Whenever I catch the aroma of a neighborhood barbeque with burgers and dogs on the grille and feel the warm sun on my face, I bask in the sweet memories of late summer and that hint of fall in the air so long ago. A late summer fantasy to remember – longing for a period of time so long ago.
Do you remember?
Memories of “Back To School…” were bittersweet. Fall was always my favorite season and yet I was a terrible student. I hated school. With the seasons come a variety of complex emotions. Each season affects us differently. In the late dog days of hot summer when we were kids, our minds turned to the anticipation of autumn and back to school—and also the dread of winter.
Winter, like summer, brings its own share of dread. It is charming at first when the furnace is lit for the first time and there’s the aroma of dust burning off the combustors. It always made me think of the forthcoming holidays. However, it isn’t long before we grow tired of being couped up inside with the heat on just like when we become exhausted with the intense humid heat of summertime.
We grow tired of the seasons…yet we welcome them. Strange irony…
During the winter months, we found imaginative ways to play inside. My sisters and I would play “My Friend Flicka” with our grandfather’s plastic horses. He loved horses. We’d break out board games (“bored” games!) like Parcheesi, Clue, and Monopoly. We had a sheet that looked like a house you could hang over a card table and hide from the parents. Toward the end of winter when it was still chilly outside, we couldn’t wait to get outside, air up the tires, and go bike riding for hours on end. Sometimes, January would bring a brief respite from winter, only to wind up in hip-deep snowfall in February.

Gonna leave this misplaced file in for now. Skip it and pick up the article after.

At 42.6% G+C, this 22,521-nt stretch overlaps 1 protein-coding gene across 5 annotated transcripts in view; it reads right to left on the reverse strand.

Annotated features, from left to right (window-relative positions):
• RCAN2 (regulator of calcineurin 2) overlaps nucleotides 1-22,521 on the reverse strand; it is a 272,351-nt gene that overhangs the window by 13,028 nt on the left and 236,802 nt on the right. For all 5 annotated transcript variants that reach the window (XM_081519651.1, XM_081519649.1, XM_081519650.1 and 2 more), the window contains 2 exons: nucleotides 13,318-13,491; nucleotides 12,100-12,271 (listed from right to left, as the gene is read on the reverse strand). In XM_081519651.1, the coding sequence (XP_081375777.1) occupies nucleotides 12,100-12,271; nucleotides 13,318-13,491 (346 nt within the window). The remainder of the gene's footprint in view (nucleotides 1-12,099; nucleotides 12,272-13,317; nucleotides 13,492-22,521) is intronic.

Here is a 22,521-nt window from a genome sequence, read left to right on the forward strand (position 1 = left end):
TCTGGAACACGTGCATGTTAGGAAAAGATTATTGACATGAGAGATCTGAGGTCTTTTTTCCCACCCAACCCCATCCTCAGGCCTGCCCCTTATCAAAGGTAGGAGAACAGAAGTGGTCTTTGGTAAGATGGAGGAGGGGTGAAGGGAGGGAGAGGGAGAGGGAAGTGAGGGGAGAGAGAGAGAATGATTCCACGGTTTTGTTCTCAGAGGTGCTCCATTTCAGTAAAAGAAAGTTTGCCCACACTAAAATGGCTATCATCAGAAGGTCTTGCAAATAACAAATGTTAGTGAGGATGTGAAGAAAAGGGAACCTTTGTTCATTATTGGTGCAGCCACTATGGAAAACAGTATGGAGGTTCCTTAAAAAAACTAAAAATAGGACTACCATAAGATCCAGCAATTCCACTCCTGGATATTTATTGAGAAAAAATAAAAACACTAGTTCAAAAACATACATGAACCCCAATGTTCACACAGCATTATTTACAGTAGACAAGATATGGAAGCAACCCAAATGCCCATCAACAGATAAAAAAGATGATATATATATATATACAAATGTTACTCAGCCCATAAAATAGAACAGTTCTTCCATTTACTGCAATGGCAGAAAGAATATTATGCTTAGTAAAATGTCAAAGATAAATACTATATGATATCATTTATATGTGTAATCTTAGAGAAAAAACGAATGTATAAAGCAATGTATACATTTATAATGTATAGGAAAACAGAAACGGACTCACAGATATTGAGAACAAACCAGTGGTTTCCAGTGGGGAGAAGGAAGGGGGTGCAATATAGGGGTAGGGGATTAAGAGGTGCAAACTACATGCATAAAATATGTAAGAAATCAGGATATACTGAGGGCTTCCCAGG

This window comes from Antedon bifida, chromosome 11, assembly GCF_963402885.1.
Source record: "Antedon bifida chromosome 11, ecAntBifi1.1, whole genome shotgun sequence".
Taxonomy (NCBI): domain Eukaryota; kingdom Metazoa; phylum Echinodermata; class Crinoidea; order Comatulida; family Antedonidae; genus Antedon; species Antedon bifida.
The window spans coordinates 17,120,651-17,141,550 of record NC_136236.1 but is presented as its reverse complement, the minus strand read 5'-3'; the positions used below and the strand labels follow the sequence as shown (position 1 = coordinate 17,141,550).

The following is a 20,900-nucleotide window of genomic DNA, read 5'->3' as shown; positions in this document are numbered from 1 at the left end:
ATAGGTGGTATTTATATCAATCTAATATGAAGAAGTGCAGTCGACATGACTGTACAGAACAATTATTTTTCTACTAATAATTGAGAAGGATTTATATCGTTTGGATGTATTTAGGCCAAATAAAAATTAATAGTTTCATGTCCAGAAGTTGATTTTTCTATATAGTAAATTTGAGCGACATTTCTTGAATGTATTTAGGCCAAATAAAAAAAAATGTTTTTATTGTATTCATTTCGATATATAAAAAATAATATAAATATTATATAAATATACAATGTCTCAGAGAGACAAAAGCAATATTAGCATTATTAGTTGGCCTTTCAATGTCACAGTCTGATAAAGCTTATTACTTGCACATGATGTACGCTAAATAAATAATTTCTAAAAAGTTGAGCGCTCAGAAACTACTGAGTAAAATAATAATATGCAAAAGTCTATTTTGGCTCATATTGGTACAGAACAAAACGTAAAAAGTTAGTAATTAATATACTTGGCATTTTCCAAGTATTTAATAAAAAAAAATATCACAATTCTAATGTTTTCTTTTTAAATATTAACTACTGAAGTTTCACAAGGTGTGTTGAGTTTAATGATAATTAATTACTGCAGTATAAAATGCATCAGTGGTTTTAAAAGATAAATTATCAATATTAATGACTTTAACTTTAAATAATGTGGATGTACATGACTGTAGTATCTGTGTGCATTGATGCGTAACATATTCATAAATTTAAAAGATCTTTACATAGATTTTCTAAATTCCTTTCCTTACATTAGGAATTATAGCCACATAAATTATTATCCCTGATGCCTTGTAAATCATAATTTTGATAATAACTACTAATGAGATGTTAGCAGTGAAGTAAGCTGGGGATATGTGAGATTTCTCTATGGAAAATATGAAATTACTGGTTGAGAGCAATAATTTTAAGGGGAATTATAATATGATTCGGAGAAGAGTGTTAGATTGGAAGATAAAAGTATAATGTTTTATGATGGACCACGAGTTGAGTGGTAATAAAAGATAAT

I was born amid a rare March blizzard in Washington, D.C. in 1956.
I remember taking toys designed for one purpose and using them for another. Turning a bicycle upside down and cranking the pedals hard was good for just watching the wheels spin. If you had a generator light set, there was joy in watching the lights come on. A buddy of mine would crank the pedal so fast it blew the light bulbs.
He’d smile and head home.
Kids today play differently than we did a half-century ago. I still feel like they don’t know what they’re missing. Yet, if we’d had the groovy playthings they have today, we would have retreated into the world of virtual reality and video games. We’d have been all over it like stink. We just didn’t have the technology then. And what a terrific escape it would have been.
We did have the gift of imagination—which was better than any video game imaginable because we could mentally escape into a world all our own—which could be anything we wanted it to be.
I think I’ll try that now…